A cruise is any family or couple’s most anticipated vacation. Many months of planning and counting down all lead to the most exciting day of all-sailing day. Sailing day is day one of a cruise vacation. At the cruise terminal, there is a great deal of anticipation. The guests drop off their luggage with the longshoremen, they clear through security, and then get checked in at the counter. Despite all the pomp and circumstance, the guests ask a ton of questions. As they say, no question is a dumb question. In the cruise industry, all questions are good questions. Guests ask questions which the check-in staff and the ship staff hear week-in and week-out. What are the most common sailing day questions asked by guests? Here are the top five sailing day questions-answered.

5) When is the best time to arrive at the terminal? The answer to this question is clear, cut, and dry. Guests should arrive at the terminal before eleven o’clock. The boarding process normally begins by then. Once guests are successfully checked in, they’ll receive their stateroom key cards. On other ships, they’ll use their boarding passes to board the ship and receive their key cards at their staterooms. Embarkation time solely depends on how smoothly disembarkation goes. The ship is arriving from its previous voyage. Once the last guests have exited the ship, claimed their luggage, and cleared through customs, the ship will be ready for its newly expected guests. What’s the latest time to arrive at the terminal? Guests should arrive no later than two o’clock. Guest should allow themselves time to unwind before the lifeboat muster drill.

4) Will we able to have lunch in the main dining room? Unfortunately, the dining room is closed during embarkation time. Once guests are successfully checked in, they can proceed aboard the ship and enjoy lunch at the buffet upstairs. On larger ships, there are alternative locations on board to have lunch. The buffet upstairs can get quite crowded throughout the afternoon. If guests need to follow up on dining concerns such as food allergies, changing their table assignment, or changing their dining time, they need to speak with the head waiter as soon as possible. The dining room is open until three o’clock, before the start of the lifeboat muster drill.

3) When will we be able to get into our staterooms? Once safely aboard the ship, guests are invited to enjoy lunch at the buffet upstairs or at one of the alternative eateries available on board. Staterooms are usually ready for occupancy at one o’clock. Until then, guests may explore the ship at their leisure. They may tour the spa, the youth activity area, enjoy a few drinks at the bars, and sign up for shore excursions if not already done so. Once the staterooms are ready for occupancy, the announcement will be made. Note: Guests are encouraged to go light on the carry-on luggage, so not to stress themselves out. Sailing day is supposed to be exhilarating, not excruciating.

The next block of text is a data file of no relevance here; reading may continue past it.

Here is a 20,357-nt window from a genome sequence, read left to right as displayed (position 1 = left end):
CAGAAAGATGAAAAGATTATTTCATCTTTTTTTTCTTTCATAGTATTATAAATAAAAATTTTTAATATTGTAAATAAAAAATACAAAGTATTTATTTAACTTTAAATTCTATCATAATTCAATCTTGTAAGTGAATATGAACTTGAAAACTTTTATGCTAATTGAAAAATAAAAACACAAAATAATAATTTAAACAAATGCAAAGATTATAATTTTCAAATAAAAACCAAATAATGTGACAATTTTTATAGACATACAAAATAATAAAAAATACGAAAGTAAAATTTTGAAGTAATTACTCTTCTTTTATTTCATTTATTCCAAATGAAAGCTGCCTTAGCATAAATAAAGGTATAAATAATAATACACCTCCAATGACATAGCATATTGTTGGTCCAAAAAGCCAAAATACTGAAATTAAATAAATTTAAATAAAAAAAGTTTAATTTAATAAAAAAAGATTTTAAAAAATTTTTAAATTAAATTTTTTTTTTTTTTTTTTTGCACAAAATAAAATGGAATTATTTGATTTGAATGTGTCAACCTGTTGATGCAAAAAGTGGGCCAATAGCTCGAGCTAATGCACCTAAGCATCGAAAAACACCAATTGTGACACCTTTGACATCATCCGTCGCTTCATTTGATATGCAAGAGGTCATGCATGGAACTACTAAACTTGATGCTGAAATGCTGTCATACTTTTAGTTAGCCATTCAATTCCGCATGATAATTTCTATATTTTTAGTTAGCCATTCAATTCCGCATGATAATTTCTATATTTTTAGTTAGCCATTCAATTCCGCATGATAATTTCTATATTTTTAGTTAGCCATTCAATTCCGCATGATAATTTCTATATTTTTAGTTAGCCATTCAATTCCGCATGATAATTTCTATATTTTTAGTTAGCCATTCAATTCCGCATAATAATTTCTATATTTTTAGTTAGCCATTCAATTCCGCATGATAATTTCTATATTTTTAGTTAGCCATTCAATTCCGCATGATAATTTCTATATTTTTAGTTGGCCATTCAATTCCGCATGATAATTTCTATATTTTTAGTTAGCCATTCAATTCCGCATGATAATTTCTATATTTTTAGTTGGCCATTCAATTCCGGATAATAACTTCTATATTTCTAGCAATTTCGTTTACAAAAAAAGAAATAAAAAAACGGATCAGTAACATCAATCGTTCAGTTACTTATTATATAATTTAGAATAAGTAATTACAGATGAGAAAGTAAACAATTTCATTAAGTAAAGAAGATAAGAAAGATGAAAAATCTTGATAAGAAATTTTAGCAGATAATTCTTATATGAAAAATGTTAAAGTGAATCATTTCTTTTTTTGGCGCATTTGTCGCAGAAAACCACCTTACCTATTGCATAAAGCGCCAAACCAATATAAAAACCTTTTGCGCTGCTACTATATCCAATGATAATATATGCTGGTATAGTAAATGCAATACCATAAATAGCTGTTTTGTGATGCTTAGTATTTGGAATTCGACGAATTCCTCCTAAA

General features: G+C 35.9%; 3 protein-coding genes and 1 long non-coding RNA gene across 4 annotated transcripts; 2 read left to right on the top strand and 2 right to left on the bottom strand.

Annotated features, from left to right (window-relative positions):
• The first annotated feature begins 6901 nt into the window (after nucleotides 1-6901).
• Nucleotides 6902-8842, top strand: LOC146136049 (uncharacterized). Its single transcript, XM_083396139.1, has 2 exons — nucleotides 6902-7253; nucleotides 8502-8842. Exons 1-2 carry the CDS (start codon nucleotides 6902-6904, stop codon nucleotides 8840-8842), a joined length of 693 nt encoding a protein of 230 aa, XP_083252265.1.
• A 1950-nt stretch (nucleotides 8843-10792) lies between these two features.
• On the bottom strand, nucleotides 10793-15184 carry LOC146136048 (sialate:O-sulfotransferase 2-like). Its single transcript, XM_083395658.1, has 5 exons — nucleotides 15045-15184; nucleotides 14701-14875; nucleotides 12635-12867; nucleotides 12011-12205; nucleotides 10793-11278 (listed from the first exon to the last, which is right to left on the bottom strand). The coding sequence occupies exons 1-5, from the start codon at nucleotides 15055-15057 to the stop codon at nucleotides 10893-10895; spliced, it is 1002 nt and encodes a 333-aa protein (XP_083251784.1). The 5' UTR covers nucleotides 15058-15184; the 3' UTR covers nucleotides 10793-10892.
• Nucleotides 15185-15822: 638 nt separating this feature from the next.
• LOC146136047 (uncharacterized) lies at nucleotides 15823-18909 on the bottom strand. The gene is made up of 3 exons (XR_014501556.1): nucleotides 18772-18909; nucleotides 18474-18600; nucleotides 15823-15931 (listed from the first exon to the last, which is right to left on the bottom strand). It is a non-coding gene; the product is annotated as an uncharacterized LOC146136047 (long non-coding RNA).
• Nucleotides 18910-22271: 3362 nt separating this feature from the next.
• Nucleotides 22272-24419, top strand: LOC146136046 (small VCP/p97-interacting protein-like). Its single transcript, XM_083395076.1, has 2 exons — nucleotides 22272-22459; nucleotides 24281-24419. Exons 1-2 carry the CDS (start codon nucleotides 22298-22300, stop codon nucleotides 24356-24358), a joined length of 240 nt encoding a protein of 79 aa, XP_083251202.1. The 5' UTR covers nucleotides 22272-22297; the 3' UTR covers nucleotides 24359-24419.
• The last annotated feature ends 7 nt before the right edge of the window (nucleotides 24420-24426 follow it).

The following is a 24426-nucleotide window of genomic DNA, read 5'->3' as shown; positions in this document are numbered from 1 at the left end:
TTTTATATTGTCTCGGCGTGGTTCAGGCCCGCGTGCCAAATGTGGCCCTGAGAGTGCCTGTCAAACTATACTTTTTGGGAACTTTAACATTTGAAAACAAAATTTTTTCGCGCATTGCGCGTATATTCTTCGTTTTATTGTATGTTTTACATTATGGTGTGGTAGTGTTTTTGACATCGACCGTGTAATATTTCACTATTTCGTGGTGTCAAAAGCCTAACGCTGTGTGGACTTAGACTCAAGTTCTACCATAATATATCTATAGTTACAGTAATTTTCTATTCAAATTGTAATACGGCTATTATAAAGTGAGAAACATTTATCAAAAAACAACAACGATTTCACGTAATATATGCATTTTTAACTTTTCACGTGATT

2) What do we do with regards to our on board credit? This is an honest question. It’s asked hundreds of times. To answer it appropriately, on board credit is often confused with the on board charge account. They are two completely separate things. At the check-in counter, the guests must make sure that they have a payment method registered for their on board charge account. This is for all on board purchases-drinks, souvenirs, excursions, etc. Guests can take care of their on board credit at the guest services desk. This should be done first thing, as soon as they board the ship.

1) Do we have to attend the lifeboat muster drill? Of all questions asked on sailing day, this one is a no-brainer. Yes, all guests are required to attend the lifeboat muster drill. The drill takes place within the hour prior to sailing time. The lifeboat muster drill is required by International Maritime Law and in accordance with the rules and regulations known as SOLAS (Safety of Lives At Sea). When the announcement is made, all guests must proceed to their lifeboat muster assembly stations. They must also bring along their stateroom key cards. During the lifeboat muster drill, attendance is taken.

Cruising is indeed both a fun and educational traveling experience. It’s the most exciting way to see the world in one week or more. Despite the pomp and circumstance, sailing day is the day which all guests look forward to. On sailing day, the questions are numerous. However, guests ask the same five infamous questions. All guests should arrive before eleven o’clock. The buffet is always available for lunch during embarkation time. One o’clock is when the staterooms are open for occupancy and enjoyment. Yes, all guests must attend the lifeboat muster drill. Yes, on any sailing day, all questions are good questions. Questions transform curiosity into gratification. Above all, questions turn guests’ uncertainty into a day of resoluteness.

About Author

David Kriso has been a travel writer since August 2011. He is a contributing writer for both of his hometown's newspapers, The Gazette, and The Observer. His articles focus on cruise and railroad travel. David is also published online at ProwsEdge.com, a cruise magazine based in Vancouver, Canada and at Amtrak's story site, Whistlestop.Amtrak.com. David also writes for the publication Examiner.com. On Examiner.com, he writes about cruise and rail travel. David is a long-time train traveler, avid cruiser, and a Disney traveler since age 4.

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